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Cuomo outlines $306B infrastructure plan including Midtown developments | amNewYork

Cuomo outlines $306B infrastructure plan including Midtown developments

January 14, 2021 - Albany, NY - Governor Andrew M. Cuomo delivers his 2021 State of the State Address-Day 4 in the War Room at the State Capitol. (Mike Groll/Office of Governor Andrew M. Cuomo)

As part of a $306 billion infrastructure plan, Cuomo outlined the larger scope of his redevelopment plan for the waterfront on the west side on Thursday in the final installment of his 2021 State of the State address.

As part of the statewide plan, Cuomo said a $51 billion overhaul of Pier 76, currently an NYPD tow yard, and other components to the Empire Station Complex and an expansion to the High Line which he expects to create 196,000 jobs.

Simultaneously, Cuomo’s administration is preparing to restore the MTA’s $54 billion capital plan adopted in early 2020 and shelved along the way as a cost-saving measure amid the COVID-19 crisis.

“We’re going to continue to modernize our mass transit systems. We will accelerate key elements of the historic $51 billion MTA capital plan,” Cuomo said. “Upgrading signaling, purchasing new trains and buses, and making dozens of more stations ADA accessible. We will further extend the Second Avenue Subway from 96th Street to 125th Street. That will open up the east side all the way up to Harlem for new exciting possibilities. We will complete the $2.6 billion, Long Island Railroad third track expansion in 2022, which involves 50 projects.”

But what appeared to the governor as a bold and exciting announcement for New Yorkers anxious to start anew following the COVID-19 pandemic, advocates were keeping themselves, and Cuomo, grounded.

Concerns for the Riders Alliance remained around how the MTA will sustain itself in the future financially to avoid future financial crises, as well as bringing back 24/7 subways service, suspended between 1 and 5 a.m. for cleaning operations back in May.

“New Yorkers need Governor Cuomo to focus his energies on delivering a reliable and accessible subway system. He must also stop the regressive fare hike, restore 24/7 subway service and find lasting progressive solutions to the MTA’s revenue problems,” Riders Alliance Policy Director Danny Pearlstein said. “Public transit has a pivotal role to play in New York’s pursuit of climate and racial equity. As he sets and implements his infrastructure priorities, the governor must put the needs of essential workers and millions of transit-dependent New Yorkers first.”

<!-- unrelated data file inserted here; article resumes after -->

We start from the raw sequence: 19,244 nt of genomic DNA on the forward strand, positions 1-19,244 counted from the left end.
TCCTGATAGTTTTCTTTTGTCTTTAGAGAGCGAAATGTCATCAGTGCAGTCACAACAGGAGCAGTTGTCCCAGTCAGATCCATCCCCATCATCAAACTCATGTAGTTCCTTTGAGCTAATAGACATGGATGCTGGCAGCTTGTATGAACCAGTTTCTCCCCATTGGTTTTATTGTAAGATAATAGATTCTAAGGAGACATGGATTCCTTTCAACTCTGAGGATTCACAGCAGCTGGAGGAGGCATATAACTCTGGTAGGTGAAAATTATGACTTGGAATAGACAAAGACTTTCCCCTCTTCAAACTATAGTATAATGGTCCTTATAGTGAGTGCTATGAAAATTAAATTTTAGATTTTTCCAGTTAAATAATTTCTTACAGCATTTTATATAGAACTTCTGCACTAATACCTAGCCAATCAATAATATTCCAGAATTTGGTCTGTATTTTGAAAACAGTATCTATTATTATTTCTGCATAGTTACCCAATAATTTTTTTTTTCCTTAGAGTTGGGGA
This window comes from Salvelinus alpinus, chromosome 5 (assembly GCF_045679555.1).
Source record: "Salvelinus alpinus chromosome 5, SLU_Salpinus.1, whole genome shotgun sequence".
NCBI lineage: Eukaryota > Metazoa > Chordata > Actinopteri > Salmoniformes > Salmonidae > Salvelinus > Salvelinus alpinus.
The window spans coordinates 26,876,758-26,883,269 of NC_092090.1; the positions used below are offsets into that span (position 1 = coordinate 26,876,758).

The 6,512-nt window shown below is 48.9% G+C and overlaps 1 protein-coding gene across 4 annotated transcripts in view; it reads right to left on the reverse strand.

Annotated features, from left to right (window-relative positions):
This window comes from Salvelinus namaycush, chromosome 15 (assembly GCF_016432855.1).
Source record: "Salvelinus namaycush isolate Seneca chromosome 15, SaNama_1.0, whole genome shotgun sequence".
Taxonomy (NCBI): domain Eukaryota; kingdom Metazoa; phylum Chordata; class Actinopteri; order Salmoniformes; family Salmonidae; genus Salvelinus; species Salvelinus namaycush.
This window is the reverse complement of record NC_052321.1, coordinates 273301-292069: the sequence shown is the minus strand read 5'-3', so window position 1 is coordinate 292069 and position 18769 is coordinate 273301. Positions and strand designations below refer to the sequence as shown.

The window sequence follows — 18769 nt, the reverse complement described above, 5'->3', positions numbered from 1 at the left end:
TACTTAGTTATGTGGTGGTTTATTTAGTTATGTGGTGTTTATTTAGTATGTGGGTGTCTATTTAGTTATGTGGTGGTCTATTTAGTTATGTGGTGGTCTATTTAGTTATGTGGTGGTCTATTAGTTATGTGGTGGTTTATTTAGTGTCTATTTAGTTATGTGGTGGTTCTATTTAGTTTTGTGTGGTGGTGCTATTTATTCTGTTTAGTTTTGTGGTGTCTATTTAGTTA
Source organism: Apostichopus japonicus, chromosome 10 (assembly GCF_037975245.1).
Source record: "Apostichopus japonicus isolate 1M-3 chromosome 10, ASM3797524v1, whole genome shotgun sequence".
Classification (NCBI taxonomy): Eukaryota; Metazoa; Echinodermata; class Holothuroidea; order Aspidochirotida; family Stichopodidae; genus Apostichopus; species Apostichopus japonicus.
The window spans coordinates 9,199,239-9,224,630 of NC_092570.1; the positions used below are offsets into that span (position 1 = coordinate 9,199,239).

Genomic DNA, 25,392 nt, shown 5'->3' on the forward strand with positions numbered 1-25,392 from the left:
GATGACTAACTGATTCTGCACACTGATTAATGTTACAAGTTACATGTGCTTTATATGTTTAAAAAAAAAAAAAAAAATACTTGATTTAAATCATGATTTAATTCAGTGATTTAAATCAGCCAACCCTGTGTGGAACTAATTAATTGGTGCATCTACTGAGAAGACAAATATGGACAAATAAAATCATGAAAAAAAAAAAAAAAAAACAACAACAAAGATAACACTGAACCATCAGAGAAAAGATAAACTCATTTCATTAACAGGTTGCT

Also in Cuomo’s redevelopment plan is a decision to start over with Port Authority Bus Terminal which he said would allow for more commercial space, fewer buses and less pollution going to the surrounding communities, all while improving the commuting experience.

“The Governor’s strong leadership and vision to keep building and put potentially tens of thousands of New Yorkers back to work will not only modernize our system but revitalize the region’s economy,” MTA spokesman Tim Minton said. “Leveraging federal investment, the MTA will plan to accelerate key elements of its historic $51.5 billion 2020-2024 capital plan, building on the $2 billion of projects already accelerated in 2020. In the face of COVID and federal uncertainty, the MTA has achieved significant progress with the Capital Program, from finishing the L Train Tunnel and 11 new ADA accessible stations, to the early completion of critical track work at Archer Avenue – and this will continue into 2021 and beyond.” 

Cuomo discussed using this infrastructure plan to aid the Gateway Tunnel Project, long-stalled by the federal government under President Donald Trump. Cuomo expects the project to move forward under the Biden administration.

“This new complex also anticipates 2 new cross river train tunnels to bring more trains across the Hudson from the West and the renovation of the 2 existing cross river tunnels for a total of 4 train tunnels from points South and West of New York,” Cuomo said. “New York State stands ready to help in an equitable Gateway venture, but New York has neither the resources nor the patience to partner in more wasteful bureaucracy. Taken together, the Moynihan Hall, the block South of Penn Station and a renovated Penn Station will double our capacity and make travel easier, safer and more reliable – and more enjoyable.”

The current capacity for Long Island Rail Road trains in Penn Station, and adjoining Moynihan Train Hall, is currently 21 tracks.

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